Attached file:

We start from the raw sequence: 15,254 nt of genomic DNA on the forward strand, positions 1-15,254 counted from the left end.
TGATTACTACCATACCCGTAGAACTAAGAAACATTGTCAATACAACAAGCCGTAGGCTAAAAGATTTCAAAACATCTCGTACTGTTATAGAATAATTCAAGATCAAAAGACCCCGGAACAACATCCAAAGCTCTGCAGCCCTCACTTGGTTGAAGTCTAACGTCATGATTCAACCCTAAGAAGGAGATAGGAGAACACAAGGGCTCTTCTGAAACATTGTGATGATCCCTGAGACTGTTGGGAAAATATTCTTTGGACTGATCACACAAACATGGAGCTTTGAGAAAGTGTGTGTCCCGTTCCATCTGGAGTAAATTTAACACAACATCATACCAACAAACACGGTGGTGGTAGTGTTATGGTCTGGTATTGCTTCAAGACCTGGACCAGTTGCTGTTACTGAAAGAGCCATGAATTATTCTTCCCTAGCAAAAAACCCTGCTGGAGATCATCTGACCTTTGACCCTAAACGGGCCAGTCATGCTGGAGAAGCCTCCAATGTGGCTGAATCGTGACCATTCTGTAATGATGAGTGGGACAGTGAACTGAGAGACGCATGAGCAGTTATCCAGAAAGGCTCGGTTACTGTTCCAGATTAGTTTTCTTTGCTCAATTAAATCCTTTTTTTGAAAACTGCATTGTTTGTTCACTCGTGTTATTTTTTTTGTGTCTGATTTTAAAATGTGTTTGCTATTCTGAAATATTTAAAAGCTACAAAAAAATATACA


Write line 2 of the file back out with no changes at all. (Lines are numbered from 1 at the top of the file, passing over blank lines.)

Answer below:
TGATTACTACCATACCCGTAGAACTAAGAAACATTGTCAATACAACAAGCCGTAGGCTAAAAGATTTCAAAACATCTCGTACTGTTATAGAATAATTCAAGATCAAAAGACCCCGGAACAACATCCAAAGCTCTGCAGCCCTCACTTGGTTGAAGTCTAACGTCATGATTCAACCCTAAGAAGGAGATAGGAGAACACAAGGGCTCTTCTGAAACATTGTGATGATCCCTGAGACTGTTGGGAAAATATTCTTTGGACTGATCACACAAACATGGAGCTTTGAGAAAGTGTGTGTCCCGTTCCATCTGGAGTAAATTTAACACAACATCATACCAACAAACACGGTGGTGGTAGTGTTATGGTCTGGTATTGCTTCAAGACCTGGACCAGTTGCTGTTACTGAAAGAGCCATGAATTATTCTTCCCTAGCAAAAAACCCTGCTGGAGATCATCTGACCTTTGACCCTAAACGGGCCAGTCATGCTGGAGAAGCCTCCAATGTGGCTGAATCGTGACCATTCTGTAATGATGAGTGGGACAGTGAACTGAGAGACGCATGAGCAGTTATCCAGAAAGGCTCGGTTACTGTTCCAGATTAGTTTTCTTTGCTCAATTAAATCCTTTTTTTGAAAACTGCATTGTTTGTTCACTCGTGTTATTTTTTTTGTGTCTGATTTTAAAATGTGTTTGCTATTCTGAAATATTTAAAAGCTACAAAAAAATATACA